By Tien-Shun Lee
Carrying a flashlight, packing a “go” bag and keeping hard candy in the house were among the tips given out at an emergency preparedness fair in Forest Hills last week.
Sponsored by the Forest Hills Action League in conjunction with HSBC bank, the fair featured representatives from the city police and fire departments, the Red Cross, the Department of Health and Mental Hygiene and about 10 other agencies and companies.
“I think it pays to be a little bit prepared for any possible emergency,” said Barbara McGregor of Forest Hills. “Just thinking ahead to times when you might not be able to zip down to the grocery store is a good idea.”
McGregor was one out of about 75 people who picked up literature and asked questions of representatives of agencies and companies who set up tables at the HSBC bank at 107-15 Continental Ave. on April 9.
“I learned from the Fire Department that if there's a fire, you should put your hand up against the door to see if it's hot before opening it,” said Mario Verardo, an HSBC branch manager. “If it's too hot, it may not be a good idea to open it. The fire could explode.”
HSBC became involved in hosting the emergency preparedness event after Norbert and Estelle Chwat, the presidents of the Forest Hills Action League community group, opened an account with the bank, said Rosemary Cruz, a small business relationship manager at HSBC.
“They asked if we would participate, and we thought it would be good for the bank to get involved in the community,” Cruz said. “It's nice to have a company to support and give a little back to the community.”
Philip Ferrante, a representative of Key Food supermarkets, said in case of emergencies, people should avoid stocking up with bulky, large containers of food. Instead, they should keep small containers of non-perishable foods that are ready to eat and easy to carry.
Boxed milk, tuna fish in foil packets and peanut butter are good selections of emergency food, Ferrante said. Hard candy is also a good idea because it gives the comfort of eating when there is not a lot of food around.
At the table for the Office of Emergency Management, Michael Den Dekker distributed handouts with checklists of what people should have in their and “in-home survival kit” and “go bag,” an easily portable bag packed with essential items in preparation for being away from home for a while.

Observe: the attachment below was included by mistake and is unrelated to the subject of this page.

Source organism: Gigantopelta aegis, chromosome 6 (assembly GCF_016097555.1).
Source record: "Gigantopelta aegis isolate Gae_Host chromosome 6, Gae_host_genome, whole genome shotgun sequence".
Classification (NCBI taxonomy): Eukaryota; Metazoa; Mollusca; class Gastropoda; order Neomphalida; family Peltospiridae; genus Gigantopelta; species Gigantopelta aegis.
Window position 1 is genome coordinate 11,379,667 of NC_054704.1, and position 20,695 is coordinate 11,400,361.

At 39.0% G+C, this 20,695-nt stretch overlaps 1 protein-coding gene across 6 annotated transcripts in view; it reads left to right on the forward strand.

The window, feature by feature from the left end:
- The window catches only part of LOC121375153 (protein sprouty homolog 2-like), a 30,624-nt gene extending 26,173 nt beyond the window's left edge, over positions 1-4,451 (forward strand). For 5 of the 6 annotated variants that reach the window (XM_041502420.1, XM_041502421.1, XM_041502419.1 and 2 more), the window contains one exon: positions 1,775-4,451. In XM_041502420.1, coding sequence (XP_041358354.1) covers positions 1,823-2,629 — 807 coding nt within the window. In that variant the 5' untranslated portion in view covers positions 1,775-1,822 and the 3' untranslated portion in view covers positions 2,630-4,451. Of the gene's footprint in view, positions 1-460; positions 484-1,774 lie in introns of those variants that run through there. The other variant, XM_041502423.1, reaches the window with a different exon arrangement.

A battery-operated radio and flashlight, essential medications, a small regional map and a copy of important documents were among the items that should be included in the “go bag.”
Essential items to keep on hand at home include unscented bleach or iodine tablets for disinfecting water, carbon monoxide detectors, smoke detectors, fire extinguishers and non-perishable, ready-to-eat canned foods.
“This isn't new information,” Dekker said. “We just took life for granted for quite a while. 9/11 was a wake-up call.”
In addition to going through emergency items to keep on hand, Dekker also advised people to always be aware of where the exits to a room and building are, and to prepare a household disaster plan that includes two places to meet after a disaster: one close to home and another outside the neighborhood.
“I was very glad to see this [event] because we've had no community action here, and this is a high-risk area because of the Jews and the synagogues,” said Francine Gray, a Forest Hills resident.
“Since about a year ago, I keep certain items on me if I go onto the subway, like a flashlight, a cloth to cover my face and water.”
Other organizations that participated in the emergency preparedness fair included the North Shore University Hospital at Forest Hills, the city Department of Transportation, Parkway Hospital, Medical Hall Pharmacy, Key Span and Verizon.
Reach reporter Tien-Shun Lee by e-mail at Timesledger@aol.com, or call 718-229-0300, Ext. 155.